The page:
I have offered papers for a variety of classes. For most students, the idea of writing a math paper is completely foreign to them. As a mathematics educators, we should encourage the learning of all of the mathematics out there, and I have taken this past opportunity to offer historical papers. I think it would otherwise be difficult for mathematics students to write a mathematically rigorous paper on the mathematics that they are just learning now.
Depending on the level of students, I have required different lengths of papers. Below is a full copy of the assignment I have offered to have them write on, though I leave open the option for them to find other topics.
Please write a (minimum) five-page (double spaced, 1 in margins all around,
Times New Roman 12-point font, APA formatting) paper emailed to me by 11:59PM,
May 16. List all your sources. Each of these topics below has more than
enough material to fill five pages, but there are lots of other topics that
can also be written about. You must confirm your topic with me before you
One possible outline:
• Introduction: Give a general overview of the subject
• Body: Explain the topic. Explain why it is important. How does it related
to anything in the world today? What other fields is it connected to?
Expand on one (or more) particular idea, and go over it in detail.
• Conclusion: Explain what you learned doing the research. Was there
anything that was familiar you came across during your research? List all
sources used. What was the most interesting thing in the research to you?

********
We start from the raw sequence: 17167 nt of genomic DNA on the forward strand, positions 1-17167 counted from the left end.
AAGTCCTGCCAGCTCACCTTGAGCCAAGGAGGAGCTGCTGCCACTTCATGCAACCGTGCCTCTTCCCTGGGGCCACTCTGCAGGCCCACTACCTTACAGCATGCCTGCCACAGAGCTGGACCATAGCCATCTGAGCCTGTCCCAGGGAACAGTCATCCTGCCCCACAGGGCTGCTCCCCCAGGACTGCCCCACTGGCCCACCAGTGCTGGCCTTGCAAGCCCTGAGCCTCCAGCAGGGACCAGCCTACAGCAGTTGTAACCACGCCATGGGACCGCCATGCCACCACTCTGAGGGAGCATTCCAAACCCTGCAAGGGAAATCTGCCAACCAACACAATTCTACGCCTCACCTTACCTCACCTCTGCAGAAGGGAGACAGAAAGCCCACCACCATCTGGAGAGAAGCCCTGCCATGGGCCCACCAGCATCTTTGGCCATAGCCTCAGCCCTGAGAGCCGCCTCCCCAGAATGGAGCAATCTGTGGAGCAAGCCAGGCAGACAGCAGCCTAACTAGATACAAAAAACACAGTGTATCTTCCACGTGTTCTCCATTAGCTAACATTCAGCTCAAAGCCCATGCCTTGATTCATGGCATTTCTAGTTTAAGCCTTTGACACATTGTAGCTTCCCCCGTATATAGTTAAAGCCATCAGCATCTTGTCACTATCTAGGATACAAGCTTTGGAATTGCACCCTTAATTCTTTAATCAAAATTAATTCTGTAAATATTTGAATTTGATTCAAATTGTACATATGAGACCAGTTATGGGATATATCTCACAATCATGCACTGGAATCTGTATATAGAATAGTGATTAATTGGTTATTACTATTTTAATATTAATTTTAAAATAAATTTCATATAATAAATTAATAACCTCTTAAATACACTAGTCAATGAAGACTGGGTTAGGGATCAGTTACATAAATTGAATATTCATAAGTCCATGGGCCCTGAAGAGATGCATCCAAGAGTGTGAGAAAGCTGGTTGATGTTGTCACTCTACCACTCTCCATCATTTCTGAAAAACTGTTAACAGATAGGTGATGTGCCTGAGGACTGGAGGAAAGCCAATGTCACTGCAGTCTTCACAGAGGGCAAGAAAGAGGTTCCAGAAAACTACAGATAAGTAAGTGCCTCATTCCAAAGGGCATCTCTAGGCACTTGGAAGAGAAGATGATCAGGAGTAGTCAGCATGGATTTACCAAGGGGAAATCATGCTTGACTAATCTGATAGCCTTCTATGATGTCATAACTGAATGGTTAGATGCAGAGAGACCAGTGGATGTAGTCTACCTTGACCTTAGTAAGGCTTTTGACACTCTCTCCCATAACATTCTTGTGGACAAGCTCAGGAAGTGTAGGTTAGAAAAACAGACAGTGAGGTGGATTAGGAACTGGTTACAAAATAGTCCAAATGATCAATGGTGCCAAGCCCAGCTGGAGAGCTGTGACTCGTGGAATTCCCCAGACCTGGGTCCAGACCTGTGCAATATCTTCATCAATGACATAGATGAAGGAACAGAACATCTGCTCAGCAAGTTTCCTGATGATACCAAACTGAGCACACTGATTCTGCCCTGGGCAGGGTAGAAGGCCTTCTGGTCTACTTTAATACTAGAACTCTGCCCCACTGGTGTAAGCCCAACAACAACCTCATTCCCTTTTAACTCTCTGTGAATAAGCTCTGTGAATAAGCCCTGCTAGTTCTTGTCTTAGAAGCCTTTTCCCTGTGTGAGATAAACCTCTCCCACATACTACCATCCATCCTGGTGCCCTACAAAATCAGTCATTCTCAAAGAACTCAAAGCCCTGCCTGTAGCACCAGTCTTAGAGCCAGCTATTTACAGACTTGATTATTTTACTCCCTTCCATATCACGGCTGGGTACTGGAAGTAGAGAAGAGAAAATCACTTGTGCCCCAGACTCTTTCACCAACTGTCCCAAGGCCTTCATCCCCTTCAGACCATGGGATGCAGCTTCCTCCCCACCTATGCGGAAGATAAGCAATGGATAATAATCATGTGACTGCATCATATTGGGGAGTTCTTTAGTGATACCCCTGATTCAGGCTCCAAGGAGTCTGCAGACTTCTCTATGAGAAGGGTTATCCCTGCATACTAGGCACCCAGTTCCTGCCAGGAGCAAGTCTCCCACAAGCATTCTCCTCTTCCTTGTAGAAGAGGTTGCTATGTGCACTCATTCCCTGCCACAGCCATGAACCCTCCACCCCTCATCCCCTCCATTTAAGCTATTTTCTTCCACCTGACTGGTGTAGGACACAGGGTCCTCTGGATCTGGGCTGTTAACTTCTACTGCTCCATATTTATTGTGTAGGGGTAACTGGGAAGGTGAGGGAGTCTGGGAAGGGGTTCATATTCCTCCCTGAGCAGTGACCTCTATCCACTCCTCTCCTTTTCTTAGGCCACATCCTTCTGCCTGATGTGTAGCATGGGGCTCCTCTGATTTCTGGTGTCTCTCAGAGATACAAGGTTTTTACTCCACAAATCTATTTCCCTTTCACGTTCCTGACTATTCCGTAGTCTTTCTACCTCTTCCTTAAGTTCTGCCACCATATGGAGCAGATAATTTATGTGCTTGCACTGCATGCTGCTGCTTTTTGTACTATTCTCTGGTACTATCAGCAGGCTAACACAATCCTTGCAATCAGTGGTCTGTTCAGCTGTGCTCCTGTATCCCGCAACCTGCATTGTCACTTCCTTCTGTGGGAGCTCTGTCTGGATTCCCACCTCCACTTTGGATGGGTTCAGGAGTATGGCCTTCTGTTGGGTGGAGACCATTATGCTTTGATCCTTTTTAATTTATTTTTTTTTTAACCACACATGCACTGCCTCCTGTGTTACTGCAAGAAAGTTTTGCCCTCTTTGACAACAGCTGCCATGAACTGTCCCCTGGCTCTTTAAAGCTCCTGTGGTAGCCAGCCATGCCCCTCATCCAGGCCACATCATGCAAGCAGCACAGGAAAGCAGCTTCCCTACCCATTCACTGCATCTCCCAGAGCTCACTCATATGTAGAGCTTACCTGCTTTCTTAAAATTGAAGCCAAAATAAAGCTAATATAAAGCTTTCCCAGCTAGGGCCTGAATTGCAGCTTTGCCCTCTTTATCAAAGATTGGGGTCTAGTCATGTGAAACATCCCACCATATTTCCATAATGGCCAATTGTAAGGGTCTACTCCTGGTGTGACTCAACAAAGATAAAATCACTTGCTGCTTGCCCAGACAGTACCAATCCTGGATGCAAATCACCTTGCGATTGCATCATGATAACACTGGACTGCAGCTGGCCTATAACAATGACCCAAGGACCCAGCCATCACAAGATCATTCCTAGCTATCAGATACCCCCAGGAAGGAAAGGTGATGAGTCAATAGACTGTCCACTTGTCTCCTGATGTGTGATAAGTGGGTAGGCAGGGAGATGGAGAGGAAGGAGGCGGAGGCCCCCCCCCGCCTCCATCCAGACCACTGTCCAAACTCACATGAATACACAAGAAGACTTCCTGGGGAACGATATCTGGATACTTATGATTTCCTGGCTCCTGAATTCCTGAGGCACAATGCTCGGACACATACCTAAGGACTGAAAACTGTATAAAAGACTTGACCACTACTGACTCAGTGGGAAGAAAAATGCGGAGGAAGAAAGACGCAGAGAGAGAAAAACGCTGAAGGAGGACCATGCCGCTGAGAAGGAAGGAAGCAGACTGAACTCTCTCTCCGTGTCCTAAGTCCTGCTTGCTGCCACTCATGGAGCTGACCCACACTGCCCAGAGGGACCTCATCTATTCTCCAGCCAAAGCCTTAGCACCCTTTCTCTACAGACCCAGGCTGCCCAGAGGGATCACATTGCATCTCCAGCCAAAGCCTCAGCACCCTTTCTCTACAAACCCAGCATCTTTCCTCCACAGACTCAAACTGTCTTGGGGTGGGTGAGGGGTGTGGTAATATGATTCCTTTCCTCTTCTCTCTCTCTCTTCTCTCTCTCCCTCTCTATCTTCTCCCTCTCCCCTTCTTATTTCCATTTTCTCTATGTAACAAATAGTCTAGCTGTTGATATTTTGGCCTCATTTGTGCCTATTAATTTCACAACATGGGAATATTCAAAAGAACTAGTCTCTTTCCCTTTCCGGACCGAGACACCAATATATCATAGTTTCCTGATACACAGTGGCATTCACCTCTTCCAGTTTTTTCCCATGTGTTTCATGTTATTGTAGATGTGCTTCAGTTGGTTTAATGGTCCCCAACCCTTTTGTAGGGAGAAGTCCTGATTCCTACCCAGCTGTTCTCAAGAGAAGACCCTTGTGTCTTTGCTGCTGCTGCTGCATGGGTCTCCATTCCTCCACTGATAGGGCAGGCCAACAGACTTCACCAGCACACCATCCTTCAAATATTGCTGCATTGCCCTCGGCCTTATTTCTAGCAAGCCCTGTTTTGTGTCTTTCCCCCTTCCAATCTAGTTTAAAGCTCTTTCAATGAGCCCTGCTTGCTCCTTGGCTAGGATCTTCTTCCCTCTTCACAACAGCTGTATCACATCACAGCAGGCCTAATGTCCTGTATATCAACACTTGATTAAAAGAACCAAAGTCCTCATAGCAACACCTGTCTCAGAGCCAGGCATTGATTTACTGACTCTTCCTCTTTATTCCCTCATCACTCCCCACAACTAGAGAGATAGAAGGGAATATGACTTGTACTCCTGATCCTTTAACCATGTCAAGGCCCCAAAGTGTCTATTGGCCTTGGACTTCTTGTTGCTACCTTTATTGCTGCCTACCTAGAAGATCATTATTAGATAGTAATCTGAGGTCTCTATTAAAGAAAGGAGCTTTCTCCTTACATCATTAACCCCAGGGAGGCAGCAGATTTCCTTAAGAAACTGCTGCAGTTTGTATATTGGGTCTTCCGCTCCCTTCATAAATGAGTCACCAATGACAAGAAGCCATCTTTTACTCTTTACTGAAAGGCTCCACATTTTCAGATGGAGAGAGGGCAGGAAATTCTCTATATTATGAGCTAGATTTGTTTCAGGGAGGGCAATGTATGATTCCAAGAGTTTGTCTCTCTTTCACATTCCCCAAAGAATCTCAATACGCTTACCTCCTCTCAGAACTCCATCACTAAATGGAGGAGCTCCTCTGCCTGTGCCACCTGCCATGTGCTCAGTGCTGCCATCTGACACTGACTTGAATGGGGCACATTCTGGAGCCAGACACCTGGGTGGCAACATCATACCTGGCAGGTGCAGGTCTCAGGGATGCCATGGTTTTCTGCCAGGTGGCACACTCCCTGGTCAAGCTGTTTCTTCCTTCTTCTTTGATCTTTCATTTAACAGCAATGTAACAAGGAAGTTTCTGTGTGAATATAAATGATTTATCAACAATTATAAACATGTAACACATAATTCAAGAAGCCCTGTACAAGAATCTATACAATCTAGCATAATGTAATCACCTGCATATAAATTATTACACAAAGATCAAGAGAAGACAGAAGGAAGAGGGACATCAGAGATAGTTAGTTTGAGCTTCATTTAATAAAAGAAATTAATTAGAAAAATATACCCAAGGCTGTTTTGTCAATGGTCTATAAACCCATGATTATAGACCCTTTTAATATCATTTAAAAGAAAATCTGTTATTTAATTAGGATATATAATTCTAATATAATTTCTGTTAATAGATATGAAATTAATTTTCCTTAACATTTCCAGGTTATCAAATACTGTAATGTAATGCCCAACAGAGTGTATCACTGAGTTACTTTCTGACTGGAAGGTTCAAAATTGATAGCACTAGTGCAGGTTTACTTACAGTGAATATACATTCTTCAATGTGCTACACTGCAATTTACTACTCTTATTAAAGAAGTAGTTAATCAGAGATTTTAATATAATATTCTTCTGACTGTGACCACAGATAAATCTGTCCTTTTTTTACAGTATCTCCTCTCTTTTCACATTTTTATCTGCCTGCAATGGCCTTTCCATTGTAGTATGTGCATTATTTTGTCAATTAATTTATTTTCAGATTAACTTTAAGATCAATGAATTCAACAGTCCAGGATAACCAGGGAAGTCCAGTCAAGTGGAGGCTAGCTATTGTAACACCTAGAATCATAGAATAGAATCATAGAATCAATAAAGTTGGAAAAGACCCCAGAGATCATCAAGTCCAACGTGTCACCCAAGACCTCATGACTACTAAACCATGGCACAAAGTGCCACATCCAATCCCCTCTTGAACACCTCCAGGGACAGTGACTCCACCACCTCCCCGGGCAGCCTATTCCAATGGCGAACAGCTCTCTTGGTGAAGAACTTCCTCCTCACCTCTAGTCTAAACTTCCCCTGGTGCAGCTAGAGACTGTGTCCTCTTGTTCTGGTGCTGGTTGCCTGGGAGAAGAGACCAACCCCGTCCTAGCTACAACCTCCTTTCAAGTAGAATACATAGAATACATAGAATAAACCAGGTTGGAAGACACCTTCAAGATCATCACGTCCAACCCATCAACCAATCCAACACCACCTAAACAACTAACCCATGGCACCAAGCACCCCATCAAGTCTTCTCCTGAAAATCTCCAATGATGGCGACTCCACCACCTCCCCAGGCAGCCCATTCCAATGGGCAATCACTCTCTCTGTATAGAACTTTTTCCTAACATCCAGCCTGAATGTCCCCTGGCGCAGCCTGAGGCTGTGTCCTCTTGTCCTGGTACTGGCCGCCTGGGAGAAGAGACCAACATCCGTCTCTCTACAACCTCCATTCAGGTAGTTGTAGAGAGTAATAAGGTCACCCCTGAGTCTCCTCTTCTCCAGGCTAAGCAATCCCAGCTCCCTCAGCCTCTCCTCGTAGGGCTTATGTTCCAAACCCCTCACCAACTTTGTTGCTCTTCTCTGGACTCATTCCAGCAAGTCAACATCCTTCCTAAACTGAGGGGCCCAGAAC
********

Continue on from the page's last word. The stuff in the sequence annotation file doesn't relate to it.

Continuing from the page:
Examples of Extra Credit Topics:
The number e, its history, and uses
The number π, its history, and uses
The Fibonacci numbers
The Mandelbrot Set
Pigeon Hole Principle
Carl Friedrich Gauss
Joseph Louis Lagrange
Augustin Louis Cauchy
Jean Baptiste Joseph Fourier
Peter Gustav Lejeune Dirichlet
Outcomes: It has been a few years since I incorporated this in a class, but as I recall, most students chose not to write a paper. Many expressed that they thought it was impossible to write 3-4 pages on a mathematics topic. There were some who chose to write the papers though. Those who did, saw how much was out there, they were amazed at how much they had to cut out.
Did Students Learn Things? This is difficult to quantify from my assignment. The main goal I was trying to accomplish was to have my students learn that there is a lot of other math out there; that it's not just pushing numbers around. I would say that those students who took the assignment seriously did see that there was at least some other aspect of mathematics.
What would I do differently? After first giving this assignment, I found that many students were drawn to write about the well-known mathematicians. After reading 3 papers on Newton that provided nothing new for me to learn about him, I eliminated him, along with a few others perhaps (I think Einstein may have been on my original list).
Would I do this again? I just gave this to a remedial class the other day. When I receive the papers, I will post on more results. I will continue to offer this as an extra credit assignment for appropriate classes until I find something more valuable.